Conservatives believe their lives are more meaningful than liberals, study finds

Previous research suggests those with right-leaning political beliefs boast greater life satisfaction

Olivia Petter
Wednesday 18 July 2018 11:12 BST

What is the meaning of life?

If you struggle to come up with an answer to the age-old conundrum, you could blame your left-leaning political ideologies, as new research claims that conservatives are more likely to have an established sense of their life purpose than liberals.

According to the University of California study, which analysed a series of surveys across 16 countries, those with liberal beliefs are more likely to be in a perpetual state of searching for meaning than their right-wing counterparts.

"Finding meaning in life is related to the sense or feeling that things are the way they should be, and that there is a sense of order," commented co-author David Newman.

"If life feels chaotic, then that would likely dampen your sense that life is meaningful."

Researchers examined data acquired from five studies looking at how liberals and conservatives rate their lives in terms of meaning and purpose in a dataset spanning four decades.

Participants were asked to rate their political beliefs on a spectrum, ranging from “extremely conservative” to “extremely liberal” and were subsequently asked to respond to statements questioning the extent to which they felt their lives had purpose such as “I understand my life’s meaning”.

The study’s authors accounted for religious beliefs when analysing the responses and still found strong links between those with conservative ideologies having a stronger sense of purpose compared to liberals.

However, Newman stressed the findings are by no means necessarily applicable to all.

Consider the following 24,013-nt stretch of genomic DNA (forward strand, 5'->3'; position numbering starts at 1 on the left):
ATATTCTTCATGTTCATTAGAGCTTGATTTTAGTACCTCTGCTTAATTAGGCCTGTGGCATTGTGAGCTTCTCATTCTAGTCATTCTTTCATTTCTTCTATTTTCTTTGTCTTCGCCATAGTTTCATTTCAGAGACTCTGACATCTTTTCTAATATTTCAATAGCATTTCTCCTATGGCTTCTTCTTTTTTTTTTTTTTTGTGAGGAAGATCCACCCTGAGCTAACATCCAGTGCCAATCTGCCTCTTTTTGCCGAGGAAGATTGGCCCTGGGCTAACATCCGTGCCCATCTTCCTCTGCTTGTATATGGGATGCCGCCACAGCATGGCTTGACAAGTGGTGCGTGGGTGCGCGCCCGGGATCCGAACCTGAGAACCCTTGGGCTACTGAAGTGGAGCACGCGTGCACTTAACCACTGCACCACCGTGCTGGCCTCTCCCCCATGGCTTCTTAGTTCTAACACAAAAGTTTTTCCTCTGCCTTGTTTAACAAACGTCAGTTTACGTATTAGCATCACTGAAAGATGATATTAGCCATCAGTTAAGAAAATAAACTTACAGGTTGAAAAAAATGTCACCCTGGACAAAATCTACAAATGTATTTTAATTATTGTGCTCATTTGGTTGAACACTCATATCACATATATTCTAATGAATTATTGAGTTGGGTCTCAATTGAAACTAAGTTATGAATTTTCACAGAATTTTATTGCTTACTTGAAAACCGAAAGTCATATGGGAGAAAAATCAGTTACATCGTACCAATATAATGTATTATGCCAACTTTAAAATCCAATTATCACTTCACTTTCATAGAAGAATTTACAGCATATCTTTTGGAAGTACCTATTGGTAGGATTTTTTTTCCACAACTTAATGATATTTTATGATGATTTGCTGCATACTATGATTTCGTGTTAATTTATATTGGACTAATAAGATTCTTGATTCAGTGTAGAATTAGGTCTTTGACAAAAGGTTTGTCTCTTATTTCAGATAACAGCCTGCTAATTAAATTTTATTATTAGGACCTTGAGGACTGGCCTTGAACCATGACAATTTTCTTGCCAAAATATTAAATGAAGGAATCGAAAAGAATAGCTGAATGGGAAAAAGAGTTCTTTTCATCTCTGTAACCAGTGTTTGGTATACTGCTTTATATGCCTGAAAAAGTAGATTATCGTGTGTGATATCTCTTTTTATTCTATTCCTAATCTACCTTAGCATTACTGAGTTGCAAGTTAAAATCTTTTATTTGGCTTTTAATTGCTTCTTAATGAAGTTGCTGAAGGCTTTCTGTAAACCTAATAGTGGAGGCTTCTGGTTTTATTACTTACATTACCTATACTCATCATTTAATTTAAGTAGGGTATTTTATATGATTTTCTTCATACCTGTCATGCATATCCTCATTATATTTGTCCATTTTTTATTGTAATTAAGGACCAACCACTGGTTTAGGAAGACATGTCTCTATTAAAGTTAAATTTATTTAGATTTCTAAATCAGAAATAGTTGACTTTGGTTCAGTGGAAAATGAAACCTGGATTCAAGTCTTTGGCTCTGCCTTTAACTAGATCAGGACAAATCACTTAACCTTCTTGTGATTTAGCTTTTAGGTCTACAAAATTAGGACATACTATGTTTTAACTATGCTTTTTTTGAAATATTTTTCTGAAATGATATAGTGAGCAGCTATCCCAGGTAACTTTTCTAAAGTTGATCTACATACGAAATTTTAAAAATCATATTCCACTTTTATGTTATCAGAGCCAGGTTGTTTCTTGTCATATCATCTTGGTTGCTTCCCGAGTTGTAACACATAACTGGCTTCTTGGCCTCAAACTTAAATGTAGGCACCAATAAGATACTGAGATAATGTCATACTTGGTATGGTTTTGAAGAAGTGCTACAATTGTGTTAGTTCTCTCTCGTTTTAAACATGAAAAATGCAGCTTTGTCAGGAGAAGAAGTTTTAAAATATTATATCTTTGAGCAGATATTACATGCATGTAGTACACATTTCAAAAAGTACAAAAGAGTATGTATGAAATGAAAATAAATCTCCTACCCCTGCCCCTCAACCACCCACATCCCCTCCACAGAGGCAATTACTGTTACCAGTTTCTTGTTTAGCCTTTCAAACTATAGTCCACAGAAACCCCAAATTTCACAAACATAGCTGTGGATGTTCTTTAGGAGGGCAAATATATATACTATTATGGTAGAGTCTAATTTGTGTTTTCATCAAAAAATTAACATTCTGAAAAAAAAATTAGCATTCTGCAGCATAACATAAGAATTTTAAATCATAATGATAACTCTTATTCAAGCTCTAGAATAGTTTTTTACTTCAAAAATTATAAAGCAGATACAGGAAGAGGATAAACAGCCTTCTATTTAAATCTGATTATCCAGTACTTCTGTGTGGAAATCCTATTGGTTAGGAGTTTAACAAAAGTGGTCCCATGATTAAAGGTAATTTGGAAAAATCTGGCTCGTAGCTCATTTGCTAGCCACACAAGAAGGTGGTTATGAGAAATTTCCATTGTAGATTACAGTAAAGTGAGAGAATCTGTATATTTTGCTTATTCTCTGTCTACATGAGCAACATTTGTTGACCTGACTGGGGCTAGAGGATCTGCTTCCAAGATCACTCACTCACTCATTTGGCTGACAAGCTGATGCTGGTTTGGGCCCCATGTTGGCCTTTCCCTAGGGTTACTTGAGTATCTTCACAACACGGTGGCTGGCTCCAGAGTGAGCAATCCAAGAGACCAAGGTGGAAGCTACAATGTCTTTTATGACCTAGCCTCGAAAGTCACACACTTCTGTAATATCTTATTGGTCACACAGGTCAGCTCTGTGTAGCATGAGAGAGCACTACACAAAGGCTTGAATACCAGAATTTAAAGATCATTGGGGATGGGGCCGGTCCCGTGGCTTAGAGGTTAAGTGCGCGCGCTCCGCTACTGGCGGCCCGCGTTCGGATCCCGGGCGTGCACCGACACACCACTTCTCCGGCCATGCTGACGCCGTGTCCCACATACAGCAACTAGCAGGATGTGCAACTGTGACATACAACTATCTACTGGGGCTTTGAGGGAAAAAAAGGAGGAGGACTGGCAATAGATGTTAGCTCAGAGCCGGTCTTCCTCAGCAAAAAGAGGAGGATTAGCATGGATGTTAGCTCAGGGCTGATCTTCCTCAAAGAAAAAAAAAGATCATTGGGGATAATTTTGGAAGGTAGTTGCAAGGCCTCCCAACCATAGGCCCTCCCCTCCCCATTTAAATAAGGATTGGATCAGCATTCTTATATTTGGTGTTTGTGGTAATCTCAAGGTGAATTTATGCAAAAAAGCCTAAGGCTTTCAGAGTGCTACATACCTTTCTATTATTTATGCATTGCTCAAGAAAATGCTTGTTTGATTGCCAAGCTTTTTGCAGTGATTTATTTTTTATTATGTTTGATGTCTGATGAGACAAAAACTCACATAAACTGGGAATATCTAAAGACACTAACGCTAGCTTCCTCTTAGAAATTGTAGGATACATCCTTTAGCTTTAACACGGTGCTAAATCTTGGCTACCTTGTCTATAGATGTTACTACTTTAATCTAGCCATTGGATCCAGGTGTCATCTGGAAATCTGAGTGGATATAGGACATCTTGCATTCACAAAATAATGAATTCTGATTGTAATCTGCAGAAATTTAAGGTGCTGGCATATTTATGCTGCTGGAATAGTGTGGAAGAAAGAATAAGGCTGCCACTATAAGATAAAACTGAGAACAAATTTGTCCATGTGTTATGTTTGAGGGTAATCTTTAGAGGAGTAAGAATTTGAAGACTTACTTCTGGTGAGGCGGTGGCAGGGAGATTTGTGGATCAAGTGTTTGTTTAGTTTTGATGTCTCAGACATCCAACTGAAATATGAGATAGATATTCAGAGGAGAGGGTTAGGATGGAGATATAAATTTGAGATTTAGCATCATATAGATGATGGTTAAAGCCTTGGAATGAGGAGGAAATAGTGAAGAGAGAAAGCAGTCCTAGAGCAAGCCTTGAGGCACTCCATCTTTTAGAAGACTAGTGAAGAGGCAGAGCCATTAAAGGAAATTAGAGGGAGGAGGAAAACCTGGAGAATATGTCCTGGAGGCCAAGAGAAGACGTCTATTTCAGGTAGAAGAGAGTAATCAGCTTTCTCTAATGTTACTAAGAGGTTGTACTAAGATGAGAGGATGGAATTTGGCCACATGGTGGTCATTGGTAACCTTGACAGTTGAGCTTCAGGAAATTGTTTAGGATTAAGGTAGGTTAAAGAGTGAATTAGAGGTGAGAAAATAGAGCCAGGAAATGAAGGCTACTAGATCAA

"It doesn't mean that every conservative finds a lot of meaning in their life and that every liberal is depressed," he clarified, adding that there are a number of other factors which may influence a person’s feelings towards whether their life has meaning.

"These factors range from various personal characteristics such as how religious someone is to situational influences such as one's current mood," he said.

Newman was inspired to look into the links between political leanings and perceptions of a meaningful life after various studies claimed that conservatives generally boasted higher life satisfaction than liberals.

“Much of the research has focused solely on just one indicator of well-being, namely evaluations of life satisfaction,” he told PsyPost.

“I was a bit surprised no one had expanded the research to include other measures of well-being, and I am interested in learning more about differences between hedonic forms of well-being (e.g., life satisfaction, positive emotions) and eudaimonic forms of well-being (e.g., meaning in life).”

Newman added that further research is necessary in order to fully establish the links between conservatives and feelings of a meaningful life.

“A question that still needs to be addressed is why conservatives find more meaning in life than liberals,” he added.

“Our results showed that it can’t be completely explained by the fact that conservatives are more religious than liberals and religious people find more meaning in life than non-religious people.

“But the results suggest it is more likely related to social conservative issues (e.g., views on abortion and gay rights) than economic conservative issues.”

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